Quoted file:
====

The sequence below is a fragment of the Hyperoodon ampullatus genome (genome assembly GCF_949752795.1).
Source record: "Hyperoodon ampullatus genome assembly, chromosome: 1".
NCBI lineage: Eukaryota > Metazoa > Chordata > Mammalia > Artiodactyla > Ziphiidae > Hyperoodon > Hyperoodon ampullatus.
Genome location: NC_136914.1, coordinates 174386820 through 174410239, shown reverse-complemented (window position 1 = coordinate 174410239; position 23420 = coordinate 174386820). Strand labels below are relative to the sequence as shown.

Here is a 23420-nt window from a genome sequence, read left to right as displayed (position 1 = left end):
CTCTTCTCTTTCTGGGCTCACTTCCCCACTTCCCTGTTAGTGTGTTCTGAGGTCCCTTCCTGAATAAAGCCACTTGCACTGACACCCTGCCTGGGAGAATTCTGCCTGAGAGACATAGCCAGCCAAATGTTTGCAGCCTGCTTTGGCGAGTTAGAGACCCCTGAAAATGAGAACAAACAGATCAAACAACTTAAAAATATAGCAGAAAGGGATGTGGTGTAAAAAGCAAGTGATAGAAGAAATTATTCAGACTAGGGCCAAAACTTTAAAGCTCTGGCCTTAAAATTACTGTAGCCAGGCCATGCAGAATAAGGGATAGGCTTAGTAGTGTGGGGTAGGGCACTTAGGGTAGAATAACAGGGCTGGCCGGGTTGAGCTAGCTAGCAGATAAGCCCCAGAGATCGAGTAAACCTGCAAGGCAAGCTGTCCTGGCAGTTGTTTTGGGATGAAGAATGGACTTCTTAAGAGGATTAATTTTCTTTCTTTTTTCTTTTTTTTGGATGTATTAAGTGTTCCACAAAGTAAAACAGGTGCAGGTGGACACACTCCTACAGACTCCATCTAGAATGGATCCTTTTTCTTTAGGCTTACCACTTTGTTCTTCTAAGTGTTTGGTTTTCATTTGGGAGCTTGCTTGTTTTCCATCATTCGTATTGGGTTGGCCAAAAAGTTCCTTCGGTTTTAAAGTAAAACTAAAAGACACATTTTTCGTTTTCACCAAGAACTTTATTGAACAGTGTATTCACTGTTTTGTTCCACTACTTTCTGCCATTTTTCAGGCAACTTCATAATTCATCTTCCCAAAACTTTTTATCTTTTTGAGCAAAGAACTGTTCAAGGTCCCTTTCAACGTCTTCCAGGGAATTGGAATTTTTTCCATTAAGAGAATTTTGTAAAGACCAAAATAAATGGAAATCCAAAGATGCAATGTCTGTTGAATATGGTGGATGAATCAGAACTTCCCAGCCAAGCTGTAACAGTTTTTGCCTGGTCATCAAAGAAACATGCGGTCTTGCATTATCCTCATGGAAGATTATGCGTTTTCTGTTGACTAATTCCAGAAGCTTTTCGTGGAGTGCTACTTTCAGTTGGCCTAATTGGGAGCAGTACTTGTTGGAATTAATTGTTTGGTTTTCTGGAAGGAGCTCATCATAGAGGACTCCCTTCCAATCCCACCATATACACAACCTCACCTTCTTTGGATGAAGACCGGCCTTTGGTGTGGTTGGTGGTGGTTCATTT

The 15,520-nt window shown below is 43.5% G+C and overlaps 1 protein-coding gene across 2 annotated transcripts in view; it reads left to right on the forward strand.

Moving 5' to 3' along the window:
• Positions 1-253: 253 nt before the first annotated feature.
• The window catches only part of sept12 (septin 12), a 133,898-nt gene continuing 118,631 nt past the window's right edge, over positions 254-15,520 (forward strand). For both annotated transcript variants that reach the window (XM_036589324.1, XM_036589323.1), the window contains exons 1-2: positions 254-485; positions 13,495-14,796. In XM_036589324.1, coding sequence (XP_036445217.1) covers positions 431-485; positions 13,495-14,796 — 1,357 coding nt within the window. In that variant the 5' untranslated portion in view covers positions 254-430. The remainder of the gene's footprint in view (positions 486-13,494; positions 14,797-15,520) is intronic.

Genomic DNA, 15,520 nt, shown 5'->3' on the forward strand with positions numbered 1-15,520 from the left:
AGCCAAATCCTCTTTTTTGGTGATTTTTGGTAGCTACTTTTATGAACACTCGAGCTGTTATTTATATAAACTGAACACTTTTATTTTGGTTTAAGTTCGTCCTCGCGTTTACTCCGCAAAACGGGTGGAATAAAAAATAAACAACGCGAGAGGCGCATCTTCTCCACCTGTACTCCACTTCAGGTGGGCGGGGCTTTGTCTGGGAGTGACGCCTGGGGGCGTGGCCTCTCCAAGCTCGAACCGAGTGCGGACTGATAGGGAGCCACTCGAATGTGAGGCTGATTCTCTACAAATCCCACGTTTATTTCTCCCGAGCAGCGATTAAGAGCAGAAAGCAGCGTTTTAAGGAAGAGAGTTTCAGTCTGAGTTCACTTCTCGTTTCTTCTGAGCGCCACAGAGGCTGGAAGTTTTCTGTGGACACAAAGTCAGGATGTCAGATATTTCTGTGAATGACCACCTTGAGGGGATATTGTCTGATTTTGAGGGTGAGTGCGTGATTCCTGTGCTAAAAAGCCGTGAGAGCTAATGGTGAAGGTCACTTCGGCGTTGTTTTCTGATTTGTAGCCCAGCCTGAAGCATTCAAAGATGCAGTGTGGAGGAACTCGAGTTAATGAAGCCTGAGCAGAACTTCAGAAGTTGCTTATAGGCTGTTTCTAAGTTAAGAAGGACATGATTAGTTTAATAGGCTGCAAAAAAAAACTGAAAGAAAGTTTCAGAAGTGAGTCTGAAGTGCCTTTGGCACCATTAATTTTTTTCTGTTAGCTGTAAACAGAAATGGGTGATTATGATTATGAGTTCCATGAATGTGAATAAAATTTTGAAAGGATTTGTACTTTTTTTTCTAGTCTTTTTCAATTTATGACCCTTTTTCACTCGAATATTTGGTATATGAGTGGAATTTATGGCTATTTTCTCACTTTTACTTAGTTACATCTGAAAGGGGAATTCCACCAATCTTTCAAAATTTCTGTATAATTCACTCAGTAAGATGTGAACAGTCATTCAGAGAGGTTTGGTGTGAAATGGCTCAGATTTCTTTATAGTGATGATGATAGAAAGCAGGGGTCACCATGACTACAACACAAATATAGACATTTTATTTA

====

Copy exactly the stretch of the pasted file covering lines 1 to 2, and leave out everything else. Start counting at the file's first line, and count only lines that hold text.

The sequence below is a fragment of the Hyperoodon ampullatus genome (genome assembly GCF_949752795.1).
Source record: "Hyperoodon ampullatus genome assembly, chromosome: 1".